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Technical Briefs

The Rodrigues Equations for the Composition of Finite Rotations: A Simple Ab Initio Derivation and Some Consequences

[+] Author and Article Information
Jose Pujol

Department of Earth Sciences,
The University of Memphis,
Memphis, TN 38152

For Euler, translations included rotations.

Gauss introduced half-angles in 1819 as part of several unpublished notes that show he had derived the basic features of quaternions. These notes, and others, were published posthumously much later [11]. For further details see Ref. [12].

Manuscript received May 21, 2013; final manuscript received September 3, 2013; published online October 8, 2013. Editor: Harry Dankowicz.

Appl. Mech. Rev. 65(5), 054501 (Oct 08, 2013) doi:10.1115/1.4025356 History: Received May 21, 2013; Revised September 03, 2013

The well-known Rodrigues' equations for the composition of two finite rotations were introduced in 1840 without a detailed derivation. Although later derivations are available, the one presented here is very simple, is based on rotation results due to Euler, is essentially self-contained, and makes use of analysis techniques familiar to engineering students. As the Rodrigues equations have a strong connection to quaternions, this matter is considered in some detail. Then the equations are used to derive some general results concerning the angle and axis of the composite rotation. If α, β, θ and a, b, d indicate the rotation angles and axes for the two individual rotations and for the composite rotation, respectively, some of the results are as follows. (a) The value of θ does not depend on the order of the two rotations. (b) The vector d is equal to the sum of two vectors, one in the plane Π spanned by a and b, and one perpendicular to Π. Moreover, the vector in Π is always between a and b. (c) The rotation axes for the two possible composite rotations are symmetric with respect to Π. (d) The angle θ decreases from α + β to α − β as the angle between a and b increases from 0 to π. Finally, the Rodrigues equations are used to derive the equations corresponding to the composition of infinitesimal rotations, which are also derived using alternative approaches.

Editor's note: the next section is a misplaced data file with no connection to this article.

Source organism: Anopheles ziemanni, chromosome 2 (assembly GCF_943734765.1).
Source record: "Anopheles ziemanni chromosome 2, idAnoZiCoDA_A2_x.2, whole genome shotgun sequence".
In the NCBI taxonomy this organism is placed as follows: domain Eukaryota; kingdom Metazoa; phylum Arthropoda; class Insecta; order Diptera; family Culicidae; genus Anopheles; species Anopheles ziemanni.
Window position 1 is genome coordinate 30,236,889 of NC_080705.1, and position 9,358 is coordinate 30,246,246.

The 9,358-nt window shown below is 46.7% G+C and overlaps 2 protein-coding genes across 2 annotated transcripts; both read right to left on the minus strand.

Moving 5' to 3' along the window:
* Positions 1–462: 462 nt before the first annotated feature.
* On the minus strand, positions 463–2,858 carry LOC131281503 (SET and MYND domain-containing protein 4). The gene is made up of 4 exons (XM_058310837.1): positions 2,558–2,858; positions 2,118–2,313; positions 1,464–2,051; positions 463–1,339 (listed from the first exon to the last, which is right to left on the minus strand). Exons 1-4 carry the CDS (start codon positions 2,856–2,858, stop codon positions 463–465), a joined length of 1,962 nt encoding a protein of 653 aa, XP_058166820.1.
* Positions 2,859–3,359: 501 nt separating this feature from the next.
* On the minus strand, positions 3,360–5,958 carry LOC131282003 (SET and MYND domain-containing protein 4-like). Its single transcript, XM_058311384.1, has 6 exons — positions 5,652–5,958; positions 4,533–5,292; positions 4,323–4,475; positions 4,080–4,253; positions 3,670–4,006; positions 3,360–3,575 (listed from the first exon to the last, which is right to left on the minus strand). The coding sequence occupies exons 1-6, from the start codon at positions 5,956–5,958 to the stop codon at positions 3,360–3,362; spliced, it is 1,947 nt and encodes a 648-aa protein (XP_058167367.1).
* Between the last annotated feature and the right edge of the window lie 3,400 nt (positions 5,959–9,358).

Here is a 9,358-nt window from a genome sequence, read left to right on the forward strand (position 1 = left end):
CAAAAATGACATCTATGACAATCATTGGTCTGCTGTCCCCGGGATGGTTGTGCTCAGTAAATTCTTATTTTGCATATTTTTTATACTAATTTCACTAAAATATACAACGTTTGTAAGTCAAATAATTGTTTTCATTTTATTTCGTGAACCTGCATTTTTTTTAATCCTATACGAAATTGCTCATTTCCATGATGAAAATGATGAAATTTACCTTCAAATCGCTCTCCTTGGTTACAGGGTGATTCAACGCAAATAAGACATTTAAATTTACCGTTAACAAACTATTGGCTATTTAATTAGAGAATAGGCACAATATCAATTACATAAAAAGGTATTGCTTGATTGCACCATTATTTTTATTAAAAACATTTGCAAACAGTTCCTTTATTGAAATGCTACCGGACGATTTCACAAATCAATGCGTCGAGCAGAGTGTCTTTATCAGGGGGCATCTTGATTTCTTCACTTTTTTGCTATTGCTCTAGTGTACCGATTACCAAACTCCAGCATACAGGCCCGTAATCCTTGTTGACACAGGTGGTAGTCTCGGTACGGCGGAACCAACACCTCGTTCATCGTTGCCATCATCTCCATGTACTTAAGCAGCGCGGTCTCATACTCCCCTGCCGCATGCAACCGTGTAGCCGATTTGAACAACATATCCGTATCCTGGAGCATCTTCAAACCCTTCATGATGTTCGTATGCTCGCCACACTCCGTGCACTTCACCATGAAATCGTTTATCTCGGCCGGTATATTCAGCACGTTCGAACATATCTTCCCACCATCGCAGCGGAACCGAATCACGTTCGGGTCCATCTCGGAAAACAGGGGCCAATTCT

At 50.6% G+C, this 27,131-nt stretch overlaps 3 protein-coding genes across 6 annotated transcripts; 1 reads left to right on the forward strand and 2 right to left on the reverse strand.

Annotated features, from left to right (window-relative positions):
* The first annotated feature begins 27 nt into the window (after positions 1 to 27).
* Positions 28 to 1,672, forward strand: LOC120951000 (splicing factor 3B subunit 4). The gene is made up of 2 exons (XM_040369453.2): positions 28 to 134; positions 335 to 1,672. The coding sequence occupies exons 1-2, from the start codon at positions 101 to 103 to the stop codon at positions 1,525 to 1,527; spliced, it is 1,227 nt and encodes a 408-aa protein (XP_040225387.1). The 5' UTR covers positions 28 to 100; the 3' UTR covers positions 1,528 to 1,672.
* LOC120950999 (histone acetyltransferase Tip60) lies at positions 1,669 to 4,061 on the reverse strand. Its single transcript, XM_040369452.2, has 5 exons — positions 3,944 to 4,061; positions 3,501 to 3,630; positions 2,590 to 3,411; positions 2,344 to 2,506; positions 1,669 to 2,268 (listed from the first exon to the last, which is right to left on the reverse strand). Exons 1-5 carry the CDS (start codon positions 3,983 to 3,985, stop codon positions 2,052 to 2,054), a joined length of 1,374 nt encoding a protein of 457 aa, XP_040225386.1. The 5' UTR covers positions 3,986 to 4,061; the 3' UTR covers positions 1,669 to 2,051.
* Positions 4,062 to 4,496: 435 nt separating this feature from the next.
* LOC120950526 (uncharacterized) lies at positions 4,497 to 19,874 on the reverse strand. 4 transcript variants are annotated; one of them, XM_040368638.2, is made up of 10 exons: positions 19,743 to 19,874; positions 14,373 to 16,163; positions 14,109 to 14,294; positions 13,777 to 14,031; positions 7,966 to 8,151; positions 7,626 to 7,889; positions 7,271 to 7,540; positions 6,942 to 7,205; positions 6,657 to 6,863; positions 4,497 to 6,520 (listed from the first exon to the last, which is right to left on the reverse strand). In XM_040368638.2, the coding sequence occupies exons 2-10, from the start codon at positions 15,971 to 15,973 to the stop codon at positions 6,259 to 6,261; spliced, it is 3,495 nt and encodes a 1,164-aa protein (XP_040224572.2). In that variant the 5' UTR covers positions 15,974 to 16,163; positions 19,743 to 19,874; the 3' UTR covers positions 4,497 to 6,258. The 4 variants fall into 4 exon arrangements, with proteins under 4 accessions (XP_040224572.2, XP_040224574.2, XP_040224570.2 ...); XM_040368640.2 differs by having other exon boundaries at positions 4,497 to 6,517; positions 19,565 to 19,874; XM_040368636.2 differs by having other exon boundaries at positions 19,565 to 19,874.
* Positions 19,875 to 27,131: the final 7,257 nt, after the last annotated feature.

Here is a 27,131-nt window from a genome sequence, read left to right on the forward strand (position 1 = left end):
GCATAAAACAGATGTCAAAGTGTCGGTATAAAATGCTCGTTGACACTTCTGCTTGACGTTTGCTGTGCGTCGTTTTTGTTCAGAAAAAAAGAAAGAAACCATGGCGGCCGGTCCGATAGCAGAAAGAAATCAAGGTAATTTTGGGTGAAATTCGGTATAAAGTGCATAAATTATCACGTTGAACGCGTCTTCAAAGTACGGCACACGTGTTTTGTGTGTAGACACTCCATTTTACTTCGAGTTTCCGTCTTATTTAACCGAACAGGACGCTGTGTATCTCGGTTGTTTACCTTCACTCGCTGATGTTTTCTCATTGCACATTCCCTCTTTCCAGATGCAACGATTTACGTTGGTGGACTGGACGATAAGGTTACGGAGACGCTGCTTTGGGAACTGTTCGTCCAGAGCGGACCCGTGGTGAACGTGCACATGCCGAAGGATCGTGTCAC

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References

Figures

Grahic Jump Location
Fig. 1

Counterclockwise rotation of angle ψ of a vector r about an axis identified by a unit vector v. The result is the vector r′. The arc joining r and r′ is in a plane perpendicular to v.

Grahic Jump Location
Fig. 2

Rotation of a vector r with a particular realization of the two composite rotations in Eq. (42). In both plots the shaded area is a portion of the plane Π spanned by the vectors a and b. The rotation angles and axes were determined using Eqs. (21) and (28), and the corresponding rotations were performed using Eq. (34) which resulted in the vectors labeled r″. The rotation axes have been labeled d1 and d2. The rotation angles are equal (see text). The same vantage point was used for the two plots.

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